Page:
Ideas of modesty prevailed in Florentine clothing. Growing from the ideals of the former Republic, dress was viewed as an appendage to your civic role and responsibilities. Florentine fashion was the style of bankers and merchants rather than emperors and kings. Cosimo negotiated these ideas that equated luxury and ostentation with tyranny, favouring simple but local woollen cloth and sober colours. As the artist and sculptor Benvenuto Cellini noted, ‘This Lord had more of the merchant about him than the duke.’
Elizabeth Currie at the V&A Research Institute is the author of Fashion and Masculinity in Renaissance Florence (Bloomsbury Academic, 2016). She explains that Cosimo was aware of clothing’s potential to convey political messages: ‘During his reign, Cosimo was noted for dressing soberly when he appeared in public but in portraiture he often projected a much more authoritarian stance. He carefully controlled his own sartorial image and that of his family through portraits by the court artist Agnolo Bronzino.’
Outward expressions of modesty were not only a reflection of civic and mercantile pride, but were embedded into the city’s recent past. In 1497, Just 40 years before Cosimo began his rule as the second Duke of Florence, the Dominican friar Girolamo Savonarola had warned of the social and artistic excesses of the age, and encouraged citizens to burn their sinful objects from cosmetics to artworks, literature and fine clothing in what became known as the bonfire of the vanities.
Eleonora di Toledo, the daughter of Viceroy of Naples, was a Spanish noblewoman who married Cosimo in 1539. She died in Pisa in 1562 at the age of 40, and on display are the gown, crimson velvet bodice and silk stockings she was buried in. In life, this ensemble may have been complimented by gold and pearls, detachable sleeves and an overgown. Much more comfortable in luxury fabrics, Eleonora was also credited with popularizing Spanish styles for women at the court.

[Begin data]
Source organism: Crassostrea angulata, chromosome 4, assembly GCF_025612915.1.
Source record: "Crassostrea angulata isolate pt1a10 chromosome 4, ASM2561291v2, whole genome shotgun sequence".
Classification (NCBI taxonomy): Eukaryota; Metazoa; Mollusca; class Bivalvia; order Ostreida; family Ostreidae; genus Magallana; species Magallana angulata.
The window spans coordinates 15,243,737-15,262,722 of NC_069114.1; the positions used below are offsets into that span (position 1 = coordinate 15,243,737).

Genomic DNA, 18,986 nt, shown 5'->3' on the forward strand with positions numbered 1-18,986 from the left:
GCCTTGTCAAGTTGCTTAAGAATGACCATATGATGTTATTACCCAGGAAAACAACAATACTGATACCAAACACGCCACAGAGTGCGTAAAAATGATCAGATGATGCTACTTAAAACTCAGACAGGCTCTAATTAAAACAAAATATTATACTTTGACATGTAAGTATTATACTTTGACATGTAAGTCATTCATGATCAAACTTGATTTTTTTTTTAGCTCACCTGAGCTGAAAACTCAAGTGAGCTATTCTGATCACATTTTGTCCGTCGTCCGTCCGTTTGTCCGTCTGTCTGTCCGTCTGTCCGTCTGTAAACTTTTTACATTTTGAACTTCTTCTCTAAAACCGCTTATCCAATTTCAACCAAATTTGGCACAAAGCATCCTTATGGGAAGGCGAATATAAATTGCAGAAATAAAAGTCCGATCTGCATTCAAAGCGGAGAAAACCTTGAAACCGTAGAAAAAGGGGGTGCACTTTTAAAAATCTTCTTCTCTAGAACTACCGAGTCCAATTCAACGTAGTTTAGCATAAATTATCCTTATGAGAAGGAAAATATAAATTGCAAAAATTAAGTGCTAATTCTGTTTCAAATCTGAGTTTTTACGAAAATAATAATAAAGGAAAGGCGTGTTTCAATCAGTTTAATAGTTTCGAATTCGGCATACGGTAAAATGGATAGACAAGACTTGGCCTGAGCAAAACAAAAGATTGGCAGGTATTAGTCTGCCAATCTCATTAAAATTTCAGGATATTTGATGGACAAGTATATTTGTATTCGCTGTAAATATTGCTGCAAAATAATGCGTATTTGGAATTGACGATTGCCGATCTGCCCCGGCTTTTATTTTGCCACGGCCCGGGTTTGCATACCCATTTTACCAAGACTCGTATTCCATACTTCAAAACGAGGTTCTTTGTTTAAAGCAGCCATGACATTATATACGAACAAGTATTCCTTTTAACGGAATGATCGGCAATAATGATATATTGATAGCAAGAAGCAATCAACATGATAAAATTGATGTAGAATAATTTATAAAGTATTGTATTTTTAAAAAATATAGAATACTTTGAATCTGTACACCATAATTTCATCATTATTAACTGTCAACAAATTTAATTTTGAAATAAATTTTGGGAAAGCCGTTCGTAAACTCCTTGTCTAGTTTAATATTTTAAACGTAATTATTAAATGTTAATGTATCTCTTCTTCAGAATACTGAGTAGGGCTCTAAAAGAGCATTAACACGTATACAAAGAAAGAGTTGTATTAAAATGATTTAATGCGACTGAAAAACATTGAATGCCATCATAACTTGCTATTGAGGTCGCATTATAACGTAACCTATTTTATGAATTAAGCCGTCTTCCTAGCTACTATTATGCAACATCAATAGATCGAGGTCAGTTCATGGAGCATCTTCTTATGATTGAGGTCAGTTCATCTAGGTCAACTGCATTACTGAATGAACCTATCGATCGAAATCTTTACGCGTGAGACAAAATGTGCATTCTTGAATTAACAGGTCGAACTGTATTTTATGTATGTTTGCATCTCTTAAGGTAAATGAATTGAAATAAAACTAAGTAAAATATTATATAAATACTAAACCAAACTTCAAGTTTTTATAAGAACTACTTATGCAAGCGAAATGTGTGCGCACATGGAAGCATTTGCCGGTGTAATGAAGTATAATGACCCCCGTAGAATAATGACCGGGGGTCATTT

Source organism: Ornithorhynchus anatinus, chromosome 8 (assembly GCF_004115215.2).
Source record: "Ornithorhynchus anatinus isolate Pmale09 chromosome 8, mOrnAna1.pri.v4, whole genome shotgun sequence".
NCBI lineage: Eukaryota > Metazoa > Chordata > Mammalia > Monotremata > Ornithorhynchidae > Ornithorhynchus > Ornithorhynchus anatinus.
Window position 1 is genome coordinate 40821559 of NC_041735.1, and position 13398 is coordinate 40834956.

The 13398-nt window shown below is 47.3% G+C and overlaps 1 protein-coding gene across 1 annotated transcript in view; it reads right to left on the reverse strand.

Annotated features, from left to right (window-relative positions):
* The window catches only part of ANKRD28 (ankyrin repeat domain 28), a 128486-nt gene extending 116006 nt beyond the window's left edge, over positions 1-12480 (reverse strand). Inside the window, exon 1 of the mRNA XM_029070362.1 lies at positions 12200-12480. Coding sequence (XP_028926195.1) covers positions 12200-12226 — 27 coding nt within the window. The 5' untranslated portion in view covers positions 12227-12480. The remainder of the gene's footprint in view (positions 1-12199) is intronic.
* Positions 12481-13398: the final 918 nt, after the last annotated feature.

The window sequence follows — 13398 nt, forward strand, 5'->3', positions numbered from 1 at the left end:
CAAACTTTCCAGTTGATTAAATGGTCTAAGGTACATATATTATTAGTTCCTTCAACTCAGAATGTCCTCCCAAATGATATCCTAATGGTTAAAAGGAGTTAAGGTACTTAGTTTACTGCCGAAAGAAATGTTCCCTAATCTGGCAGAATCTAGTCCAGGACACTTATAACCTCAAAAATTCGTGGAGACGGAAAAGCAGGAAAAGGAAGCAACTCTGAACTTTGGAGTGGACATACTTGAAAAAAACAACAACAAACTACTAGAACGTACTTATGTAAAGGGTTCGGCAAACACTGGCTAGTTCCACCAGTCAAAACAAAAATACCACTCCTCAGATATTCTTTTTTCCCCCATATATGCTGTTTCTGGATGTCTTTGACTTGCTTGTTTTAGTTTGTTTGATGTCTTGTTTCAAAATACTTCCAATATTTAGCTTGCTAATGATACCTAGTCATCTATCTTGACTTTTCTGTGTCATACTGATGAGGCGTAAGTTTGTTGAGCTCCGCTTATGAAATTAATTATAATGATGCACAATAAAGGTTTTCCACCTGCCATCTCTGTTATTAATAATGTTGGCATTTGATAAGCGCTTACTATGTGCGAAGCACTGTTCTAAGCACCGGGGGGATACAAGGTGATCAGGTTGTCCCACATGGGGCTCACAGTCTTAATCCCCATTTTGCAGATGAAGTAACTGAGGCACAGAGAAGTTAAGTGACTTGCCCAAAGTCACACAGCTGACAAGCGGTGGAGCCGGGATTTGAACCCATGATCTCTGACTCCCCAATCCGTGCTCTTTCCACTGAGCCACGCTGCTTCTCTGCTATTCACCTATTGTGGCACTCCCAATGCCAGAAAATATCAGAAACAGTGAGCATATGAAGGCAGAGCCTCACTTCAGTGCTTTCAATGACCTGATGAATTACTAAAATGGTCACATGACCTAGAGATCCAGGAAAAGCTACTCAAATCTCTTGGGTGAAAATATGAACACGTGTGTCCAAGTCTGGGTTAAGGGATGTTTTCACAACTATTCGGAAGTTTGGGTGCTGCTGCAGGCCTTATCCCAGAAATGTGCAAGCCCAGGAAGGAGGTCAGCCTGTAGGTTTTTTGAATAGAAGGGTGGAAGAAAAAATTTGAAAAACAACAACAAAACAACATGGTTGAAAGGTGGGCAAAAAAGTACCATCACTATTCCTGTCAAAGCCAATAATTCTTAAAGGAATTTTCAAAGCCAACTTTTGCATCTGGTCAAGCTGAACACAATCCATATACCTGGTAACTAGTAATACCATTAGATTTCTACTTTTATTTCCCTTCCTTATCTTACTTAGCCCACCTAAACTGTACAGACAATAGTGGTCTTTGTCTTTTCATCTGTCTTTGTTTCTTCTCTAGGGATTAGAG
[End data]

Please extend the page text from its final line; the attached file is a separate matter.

The Florentine wool and silk guilds were influential bodies, and the export of cloth was vital for the economy. ‘Alongside banking, the wool and silk industries were key to Florence’s extraordinary wealth.’ Currie explains. ‘The city’s strong international trade links and ability to create innovative products, both reacting to and shaping consumer demand, made it a leader in these activities.’ Eleonora had dresses of taffeta and silk satin as well as brocaded velvets for official occasions. These sumptuous textiles were manufactured by her personal weavers and were exquisitely captured by court artist Bronzino, who was reportedly paid the same salary as her dressmaker.
Perhaps most poignantly, Eleonora’s burial clothing sheds light onto the precarious boundary between life and death in the 16th century. Eleonora’s body was dressed hurriedly: the lacing of her gown missed eyelets and a stocking was inside out. The velvet bodice overlapped, showing the ravages of illness on her body. At a time of regular plague outbreaks, contamination was a very real fear, and Eleonora’s funeral clothing serves as a stark reminder of an age of high mortality and brutal epidemics.